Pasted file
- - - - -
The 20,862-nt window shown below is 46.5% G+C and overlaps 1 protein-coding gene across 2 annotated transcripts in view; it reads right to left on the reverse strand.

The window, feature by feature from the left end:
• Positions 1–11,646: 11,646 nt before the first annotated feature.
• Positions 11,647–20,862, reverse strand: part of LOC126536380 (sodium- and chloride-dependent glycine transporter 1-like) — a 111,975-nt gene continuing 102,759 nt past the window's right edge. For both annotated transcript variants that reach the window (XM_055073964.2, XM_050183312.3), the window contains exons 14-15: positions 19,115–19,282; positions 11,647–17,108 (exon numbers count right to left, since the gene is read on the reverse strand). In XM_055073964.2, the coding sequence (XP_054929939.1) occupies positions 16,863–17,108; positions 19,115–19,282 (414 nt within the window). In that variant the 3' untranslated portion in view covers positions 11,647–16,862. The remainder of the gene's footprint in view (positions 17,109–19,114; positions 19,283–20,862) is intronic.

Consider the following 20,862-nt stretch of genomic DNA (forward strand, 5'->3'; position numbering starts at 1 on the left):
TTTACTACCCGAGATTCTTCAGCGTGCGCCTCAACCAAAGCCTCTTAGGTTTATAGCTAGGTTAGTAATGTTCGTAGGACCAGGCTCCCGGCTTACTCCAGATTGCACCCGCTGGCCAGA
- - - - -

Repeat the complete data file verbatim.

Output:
The 20,862-nt window shown below is 46.5% G+C and overlaps 1 protein-coding gene across 2 annotated transcripts in view; it reads right to left on the reverse strand.

The window, feature by feature from the left end:
• Positions 1–11,646: 11,646 nt before the first annotated feature.
• Positions 11,647–20,862, reverse strand: part of LOC126536380 (sodium- and chloride-dependent glycine transporter 1-like) — a 111,975-nt gene continuing 102,759 nt past the window's right edge. For both annotated transcript variants that reach the window (XM_055073964.2, XM_050183312.3), the window contains exons 14-15: positions 19,115–19,282; positions 11,647–17,108 (exon numbers count right to left, since the gene is read on the reverse strand). In XM_055073964.2, the coding sequence (XP_054929939.1) occupies positions 16,863–17,108; positions 19,115–19,282 (414 nt within the window). In that variant the 3' untranslated portion in view covers positions 11,647–16,862. The remainder of the gene's footprint in view (positions 17,109–19,114; positions 19,283–20,862) is intronic.

Consider the following 20,862-nt stretch of genomic DNA (forward strand, 5'->3'; position numbering starts at 1 on the left):
TTTACTACCCGAGATTCTTCAGCGTGCGCCTCAACCAAAGCCTCTTAGGTTTATAGCTAGGTTAGTAATGTTCGTAGGACCAGGCTCCCGGCTTACTCCAGATTGCACCCGCTGGCCAGA